It should also be understood that while the description is made herein with reference to an enteral feeding tube, this description is by way of example only. The principles of the present invention may be applied to all types of catheter tubes, including Foley catheters, urethral catheters, and catheters for use in gastric, esophageal, pharyngeal, nasal, intestinal, rectalcolonic, choledochal, arterial, venous, cardiac and endobronchial applications.
Referring to FIGS. 1-3, the present invention is a bolus 10 adapted to be connected to a distal end of an enteral feeding tube 11, as shown in FIG. 1. The bolus 10 can also be connected to the end of a catheter (not shown) for irrigation and aspiration of fluids within various body cavities of a patient. The bolus 10 has a generally tubular, or cylindrical, body 12 having a center axis 14. The body 12 includes a proximal end 18 and a distal, or terminal, end 20. The terminal end 20 is generally rounded and has a flattened tip configuration, as shown in FIGS. 2 and 3. The rounded configuration helps the bolus 10 to travel through tortuous anatomy, such as the gastrointestinal tract. The body 12 also includes a fluid passage 22 disposed within the body 12. The fluid passage 22 defines a bolus sidewall 24 and a proximal end tube opening 26. The tube opening 26 is adapted to be connected to, and in fluid communication with, a distal end of the enteral feeding tube 11, as shown in FIG. 1.
The fluid passage 22 diverges from the center axis 14 of the body 12 to define a fluid opening 28 through the sidewall 24, as shown in FIG. 3. The fluid opening 28 defines a proximal opening end 30, a distal opening end 32 and two generally vertical sidewalls 34 and 36 of the sidewall 24. The sidewalls 34 and 36 have edge surfaces 38 and 40, respectively. The edge surfaces 38 and 40 converge and curve upwardly at the distal end 32 of the opening 28. The edge surfaces 38 and 40 also curve upwardly adjacent to the proximal opening end 30, as shown in FIG. 3. An interior surface 42 of the sidewall 24 opposite the fluid opening 28 is curved and slopes upwardly toward the distal end 32 of the fluid opening 28. The interior surface 42 and the curved edge surfaces 38 and 40 of the fluid opening 28 allows for fluid flow that approximates the fluid flow rate characteristics of an open-ended tube.
The fluid opening 28 is biased toward the distal end 20 of the body 12, thereby defining an elongated collar portion 44 near the proximal end 18 of the body 12. The fluid opening also defines a distal end portion 46. The distal end 20 of the body 12 has an aperture 48 therethrough that forms a stylet passage 50 through the distal end portion 46 in communication with the fluid opening 28, as shown in FIG. 3. The stylet passage 50 is sized to allow a stylet (not shown) to pass therethrough when the tube is used in an over-the-wire intubation procedure. In a preferred embodiment, the stylet passage 50 has a diameter that is relatively smaller than a diameter of the fluid passage 28. Thus, the distal end portion 46 has a thicker material configuration than that of the sidewall 24 of the collar portion 44 of the body 12. The thick material provides rigidity to the distal end 20 of the body 12 and helps the bolus to travel through the gastrointestinal tract during the intubation procedure.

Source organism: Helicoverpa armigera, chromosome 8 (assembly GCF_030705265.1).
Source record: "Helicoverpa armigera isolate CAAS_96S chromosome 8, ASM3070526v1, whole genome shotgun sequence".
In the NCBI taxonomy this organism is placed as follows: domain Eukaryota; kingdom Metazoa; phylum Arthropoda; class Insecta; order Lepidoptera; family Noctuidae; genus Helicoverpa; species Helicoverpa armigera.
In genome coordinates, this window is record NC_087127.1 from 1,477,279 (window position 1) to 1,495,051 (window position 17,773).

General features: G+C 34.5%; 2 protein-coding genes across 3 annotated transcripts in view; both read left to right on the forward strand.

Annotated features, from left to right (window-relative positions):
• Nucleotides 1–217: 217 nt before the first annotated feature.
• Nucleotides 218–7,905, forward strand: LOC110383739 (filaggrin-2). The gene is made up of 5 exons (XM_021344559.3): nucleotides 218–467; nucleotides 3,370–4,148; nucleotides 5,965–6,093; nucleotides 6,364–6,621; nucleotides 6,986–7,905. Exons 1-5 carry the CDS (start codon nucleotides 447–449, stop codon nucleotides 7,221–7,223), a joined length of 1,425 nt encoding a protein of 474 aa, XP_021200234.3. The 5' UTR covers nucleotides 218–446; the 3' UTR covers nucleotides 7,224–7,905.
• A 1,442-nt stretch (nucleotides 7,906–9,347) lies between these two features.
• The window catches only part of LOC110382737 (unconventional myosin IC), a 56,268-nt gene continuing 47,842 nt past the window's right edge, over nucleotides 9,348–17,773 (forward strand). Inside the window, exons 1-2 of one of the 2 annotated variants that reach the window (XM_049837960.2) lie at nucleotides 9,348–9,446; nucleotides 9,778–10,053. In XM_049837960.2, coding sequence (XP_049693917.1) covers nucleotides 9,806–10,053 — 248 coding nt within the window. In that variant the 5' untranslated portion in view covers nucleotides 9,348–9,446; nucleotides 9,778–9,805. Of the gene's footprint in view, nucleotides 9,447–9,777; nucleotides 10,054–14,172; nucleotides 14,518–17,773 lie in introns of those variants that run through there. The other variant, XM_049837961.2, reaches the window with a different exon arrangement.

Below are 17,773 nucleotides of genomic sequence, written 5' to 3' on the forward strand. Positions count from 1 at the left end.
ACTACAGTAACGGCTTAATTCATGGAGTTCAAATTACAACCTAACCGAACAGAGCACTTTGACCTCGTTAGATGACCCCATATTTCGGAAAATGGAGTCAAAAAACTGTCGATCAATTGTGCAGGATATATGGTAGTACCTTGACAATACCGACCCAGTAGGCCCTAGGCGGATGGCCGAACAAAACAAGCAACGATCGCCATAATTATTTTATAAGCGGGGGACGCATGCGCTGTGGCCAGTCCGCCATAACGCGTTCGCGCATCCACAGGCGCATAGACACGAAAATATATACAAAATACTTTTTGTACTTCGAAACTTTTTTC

The overall lengths of a wire stylet (not shown) and tube (not shown) are subject to certain assembly tolerances. The elongated collar portion 44 and the forward-biased, or distal-biased, fluid opening 28 effectively allow for increased tolerances between the length of a wire stylet disposed within the enteral tube of an enteral tube/stylet assembly. The longer collar portion 44 creates a larger dimensional range in which a distal end of the wire stylet may be positioned while not falling short of the collar portion 44 or extending past the collar portion 44 and thereby residing within the fluid passage 22 at the fluid opening 28. The elongated collar portion 44 thereby prevents the stylet from piercing the tube adjacent to the collar portion 44 if the bolus is bent or kinked. The collar portion 44 also prevents the stylet from passing through the fluid opening 28 and potentially causing injury to the patient during intubation.
The curved interior surface 42 is optimized to increase fluid flow through the fluid opening 28. FIG. 4 discloses a range of preferred curvatures of the curved interior surface 42. The curvature of the interior surface 36 is essentially a function of the inner diameter of the fluid passage 22 as characterized by a particular French size. The French size scale is most commonly used to describe the size of medical tubing such as enteral feeding tubing, urinary drainage tubing and catheters. The French scale (hereinafter “Fr.”) is disclosed and compared against the American and English medical tubing size scales in Remington's Pharmaceutical Sciences (6th Ed. 1980; Mack Publishing Co.) pp. 1906-1907. Generally, the enteral feeding tubing employed in the present invention have French sizes from five to ten Fr. and are generally from 15 to 42 inches in length depending on whether the medical application is for neonatal, juvenile or adult patients.